Wang Yiren couldn’t wait until their business license was finally granted.

Well, he certainly hoped it would be granted. He’d been plastering appropriately respectful rictus grins across his face for months now, toasting various government officials at banquets with that nasty toddler-face brand of baijiu, his glass held at precisely the right angle so as not to offend,  and quietly gagging down polite mouthfuls of braised bear paw, cold offal plates, and shark fin soup.

Shark fin soup! Seriously. Especially after a few hours of doing shots.  He shook his head. Hell, even Yao Ming was doing ads played on the back of taxi seats against the evils of shark fin. It tasted of vaguely gelatinous chicken broth.Why would that impress anyone?

He groaned, a shudder coming from somewhere deep inside, from maybe as far down as his toes. Even his toes felt nauseous. He tasted bear paw. Again. It was worse the second time around.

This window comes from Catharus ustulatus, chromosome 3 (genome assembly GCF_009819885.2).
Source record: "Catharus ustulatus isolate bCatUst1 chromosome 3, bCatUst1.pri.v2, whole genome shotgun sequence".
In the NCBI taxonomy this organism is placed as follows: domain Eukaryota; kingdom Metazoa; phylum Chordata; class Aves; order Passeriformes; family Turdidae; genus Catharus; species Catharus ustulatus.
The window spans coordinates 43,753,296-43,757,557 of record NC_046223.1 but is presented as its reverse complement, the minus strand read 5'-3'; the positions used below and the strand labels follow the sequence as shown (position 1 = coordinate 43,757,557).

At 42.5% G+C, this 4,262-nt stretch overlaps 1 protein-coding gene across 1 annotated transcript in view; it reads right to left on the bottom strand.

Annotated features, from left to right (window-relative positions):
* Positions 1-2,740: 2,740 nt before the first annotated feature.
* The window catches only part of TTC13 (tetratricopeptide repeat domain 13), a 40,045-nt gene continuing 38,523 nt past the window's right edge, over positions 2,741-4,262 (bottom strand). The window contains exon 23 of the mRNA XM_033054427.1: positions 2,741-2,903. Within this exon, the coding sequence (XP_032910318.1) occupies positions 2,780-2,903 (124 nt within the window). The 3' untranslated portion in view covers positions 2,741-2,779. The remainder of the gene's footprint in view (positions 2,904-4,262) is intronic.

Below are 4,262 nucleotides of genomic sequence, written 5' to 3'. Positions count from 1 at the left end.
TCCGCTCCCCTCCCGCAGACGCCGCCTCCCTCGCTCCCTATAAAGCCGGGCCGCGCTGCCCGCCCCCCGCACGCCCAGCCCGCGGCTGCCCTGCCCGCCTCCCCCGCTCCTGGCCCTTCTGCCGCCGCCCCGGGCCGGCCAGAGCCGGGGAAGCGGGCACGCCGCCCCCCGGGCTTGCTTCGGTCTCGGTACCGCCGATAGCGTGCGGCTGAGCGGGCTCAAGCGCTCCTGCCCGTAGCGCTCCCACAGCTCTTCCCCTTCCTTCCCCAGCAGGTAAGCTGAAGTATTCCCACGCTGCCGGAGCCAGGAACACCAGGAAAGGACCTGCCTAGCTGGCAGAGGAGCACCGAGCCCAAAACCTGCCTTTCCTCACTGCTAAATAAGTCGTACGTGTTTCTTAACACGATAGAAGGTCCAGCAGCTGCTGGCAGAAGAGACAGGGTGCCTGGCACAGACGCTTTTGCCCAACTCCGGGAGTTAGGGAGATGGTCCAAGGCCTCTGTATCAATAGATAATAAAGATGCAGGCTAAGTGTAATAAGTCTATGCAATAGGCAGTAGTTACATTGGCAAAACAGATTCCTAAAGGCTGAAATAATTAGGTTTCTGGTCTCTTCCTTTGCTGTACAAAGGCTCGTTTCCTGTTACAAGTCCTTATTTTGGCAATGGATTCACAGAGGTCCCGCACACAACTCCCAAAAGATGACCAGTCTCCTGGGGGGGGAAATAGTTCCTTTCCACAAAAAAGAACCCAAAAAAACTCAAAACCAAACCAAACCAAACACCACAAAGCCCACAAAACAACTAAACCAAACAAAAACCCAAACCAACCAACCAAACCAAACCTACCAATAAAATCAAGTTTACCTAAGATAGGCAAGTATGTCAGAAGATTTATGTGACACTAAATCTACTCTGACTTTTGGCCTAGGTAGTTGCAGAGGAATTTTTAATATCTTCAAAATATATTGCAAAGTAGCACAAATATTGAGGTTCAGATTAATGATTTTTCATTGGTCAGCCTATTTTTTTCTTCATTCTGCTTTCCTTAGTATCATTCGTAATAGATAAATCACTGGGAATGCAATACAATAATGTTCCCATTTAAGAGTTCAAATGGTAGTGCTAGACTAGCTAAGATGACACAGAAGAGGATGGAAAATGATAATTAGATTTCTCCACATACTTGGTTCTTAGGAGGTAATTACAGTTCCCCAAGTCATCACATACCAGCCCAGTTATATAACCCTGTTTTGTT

He’d already downed a half litre of baijiu with the buttoned-down and frankly intimidating director of  the Regulation Department for Market Circulation of Food. She was a tough cookie, she was. Sensible heels, thick tights, knee grazing skirt and a stunning constitution for alcohol and animal cartilage.

He was starting to wonder if he really wanted to open that jianbing stand after all. Or at least whether it was worth going the legitimate licensing route.  He was starting to think about investing in a quickly-folding portable stand. One that might be easily packed up when the chengguan called ’round.

Yes, that might be a good idea.

His head throbbed.

Fabulous Shandong mop portrait courtesy of Mr Spike. 

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